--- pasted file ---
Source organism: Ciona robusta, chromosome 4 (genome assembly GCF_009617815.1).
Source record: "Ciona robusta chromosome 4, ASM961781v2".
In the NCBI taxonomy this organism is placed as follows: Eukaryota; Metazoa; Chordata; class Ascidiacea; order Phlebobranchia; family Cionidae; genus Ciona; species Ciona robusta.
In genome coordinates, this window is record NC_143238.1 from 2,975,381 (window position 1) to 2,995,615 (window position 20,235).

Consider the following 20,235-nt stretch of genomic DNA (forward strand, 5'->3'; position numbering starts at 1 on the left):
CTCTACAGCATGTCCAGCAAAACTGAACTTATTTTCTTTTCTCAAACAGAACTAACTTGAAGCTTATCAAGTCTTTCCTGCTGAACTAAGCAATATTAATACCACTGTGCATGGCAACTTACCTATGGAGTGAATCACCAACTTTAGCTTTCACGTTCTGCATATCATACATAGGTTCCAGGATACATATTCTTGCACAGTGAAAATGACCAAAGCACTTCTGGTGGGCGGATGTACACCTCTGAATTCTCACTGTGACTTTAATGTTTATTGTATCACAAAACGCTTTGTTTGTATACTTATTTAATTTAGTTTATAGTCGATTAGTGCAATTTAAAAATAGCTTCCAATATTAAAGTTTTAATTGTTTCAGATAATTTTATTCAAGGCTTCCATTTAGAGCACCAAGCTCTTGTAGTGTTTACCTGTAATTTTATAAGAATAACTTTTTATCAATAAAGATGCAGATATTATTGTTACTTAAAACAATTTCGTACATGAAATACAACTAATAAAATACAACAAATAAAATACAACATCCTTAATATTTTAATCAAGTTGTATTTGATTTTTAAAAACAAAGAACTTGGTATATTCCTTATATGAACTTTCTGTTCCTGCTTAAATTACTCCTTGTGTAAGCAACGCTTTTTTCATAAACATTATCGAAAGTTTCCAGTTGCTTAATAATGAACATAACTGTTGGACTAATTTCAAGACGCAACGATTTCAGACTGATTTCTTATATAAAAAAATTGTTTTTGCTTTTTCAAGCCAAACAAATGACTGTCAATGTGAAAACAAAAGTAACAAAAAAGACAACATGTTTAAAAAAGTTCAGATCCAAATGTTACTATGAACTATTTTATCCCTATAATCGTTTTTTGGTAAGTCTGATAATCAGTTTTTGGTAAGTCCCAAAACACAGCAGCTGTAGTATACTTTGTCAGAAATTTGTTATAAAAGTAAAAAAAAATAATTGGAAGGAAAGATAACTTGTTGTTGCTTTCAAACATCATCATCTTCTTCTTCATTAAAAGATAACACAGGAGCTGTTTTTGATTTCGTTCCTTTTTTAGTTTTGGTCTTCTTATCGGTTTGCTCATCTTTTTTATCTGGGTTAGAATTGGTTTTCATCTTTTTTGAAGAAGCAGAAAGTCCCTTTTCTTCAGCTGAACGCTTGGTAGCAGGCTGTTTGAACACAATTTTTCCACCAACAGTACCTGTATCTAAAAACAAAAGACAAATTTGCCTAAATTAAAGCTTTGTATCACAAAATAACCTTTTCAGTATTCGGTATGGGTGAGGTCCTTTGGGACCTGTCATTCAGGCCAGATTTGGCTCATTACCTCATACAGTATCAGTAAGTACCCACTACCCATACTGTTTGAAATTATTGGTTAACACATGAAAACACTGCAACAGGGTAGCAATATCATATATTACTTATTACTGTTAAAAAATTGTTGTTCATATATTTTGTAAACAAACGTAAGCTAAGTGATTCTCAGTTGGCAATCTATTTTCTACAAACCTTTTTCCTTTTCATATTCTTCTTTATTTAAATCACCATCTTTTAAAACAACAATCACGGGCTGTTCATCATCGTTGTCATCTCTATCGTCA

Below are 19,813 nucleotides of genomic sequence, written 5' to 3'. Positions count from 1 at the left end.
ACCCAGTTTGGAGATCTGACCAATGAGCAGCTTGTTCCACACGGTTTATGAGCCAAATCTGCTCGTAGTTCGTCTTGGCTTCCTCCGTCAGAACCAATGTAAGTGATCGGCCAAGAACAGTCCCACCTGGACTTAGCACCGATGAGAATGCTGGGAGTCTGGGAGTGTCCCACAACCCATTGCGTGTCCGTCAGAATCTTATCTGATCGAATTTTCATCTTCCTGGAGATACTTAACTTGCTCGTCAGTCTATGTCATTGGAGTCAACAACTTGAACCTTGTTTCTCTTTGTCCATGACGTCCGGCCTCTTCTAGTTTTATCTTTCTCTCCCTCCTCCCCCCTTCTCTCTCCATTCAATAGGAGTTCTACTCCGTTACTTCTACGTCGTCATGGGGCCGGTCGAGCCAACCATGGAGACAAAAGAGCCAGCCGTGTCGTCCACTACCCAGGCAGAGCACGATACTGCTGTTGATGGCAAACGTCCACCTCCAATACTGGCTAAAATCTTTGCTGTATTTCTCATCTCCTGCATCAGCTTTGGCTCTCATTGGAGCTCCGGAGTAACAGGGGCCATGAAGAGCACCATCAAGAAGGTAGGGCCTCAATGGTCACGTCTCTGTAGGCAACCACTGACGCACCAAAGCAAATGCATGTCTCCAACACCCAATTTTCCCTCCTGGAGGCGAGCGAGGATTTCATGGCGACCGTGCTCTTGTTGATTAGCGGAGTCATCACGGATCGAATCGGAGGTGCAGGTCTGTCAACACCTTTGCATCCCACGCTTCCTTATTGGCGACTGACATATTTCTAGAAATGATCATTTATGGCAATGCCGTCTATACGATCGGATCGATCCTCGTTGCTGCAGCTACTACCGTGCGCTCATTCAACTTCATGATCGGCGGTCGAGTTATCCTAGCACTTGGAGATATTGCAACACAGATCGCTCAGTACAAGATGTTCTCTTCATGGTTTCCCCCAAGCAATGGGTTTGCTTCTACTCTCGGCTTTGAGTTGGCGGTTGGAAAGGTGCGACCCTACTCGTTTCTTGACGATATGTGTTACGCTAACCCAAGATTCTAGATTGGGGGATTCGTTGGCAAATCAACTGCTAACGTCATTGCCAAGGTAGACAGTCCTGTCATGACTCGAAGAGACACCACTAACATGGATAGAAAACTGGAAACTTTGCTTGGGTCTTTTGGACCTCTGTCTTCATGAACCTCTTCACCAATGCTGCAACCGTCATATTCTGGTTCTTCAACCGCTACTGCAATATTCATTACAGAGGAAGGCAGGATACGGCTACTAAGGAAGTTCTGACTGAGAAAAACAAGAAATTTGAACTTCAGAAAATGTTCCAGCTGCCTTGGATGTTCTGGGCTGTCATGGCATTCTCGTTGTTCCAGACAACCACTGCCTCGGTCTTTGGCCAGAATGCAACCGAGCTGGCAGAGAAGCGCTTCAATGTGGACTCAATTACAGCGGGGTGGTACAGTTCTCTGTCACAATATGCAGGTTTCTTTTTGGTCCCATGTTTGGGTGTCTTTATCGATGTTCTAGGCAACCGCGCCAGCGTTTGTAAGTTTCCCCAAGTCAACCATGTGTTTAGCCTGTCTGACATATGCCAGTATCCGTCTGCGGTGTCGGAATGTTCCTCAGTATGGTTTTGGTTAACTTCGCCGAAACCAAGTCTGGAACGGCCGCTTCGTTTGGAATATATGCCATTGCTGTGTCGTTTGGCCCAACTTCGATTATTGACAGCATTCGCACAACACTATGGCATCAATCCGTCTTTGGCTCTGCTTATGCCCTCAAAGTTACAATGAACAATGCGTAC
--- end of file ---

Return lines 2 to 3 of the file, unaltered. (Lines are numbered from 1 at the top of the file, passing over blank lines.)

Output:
Source record: "Ciona robusta chromosome 4, ASM961781v2".
In the NCBI taxonomy this organism is placed as follows: Eukaryota; Metazoa; Chordata; class Ascidiacea; order Phlebobranchia; family Cionidae; genus Ciona; species Ciona robusta.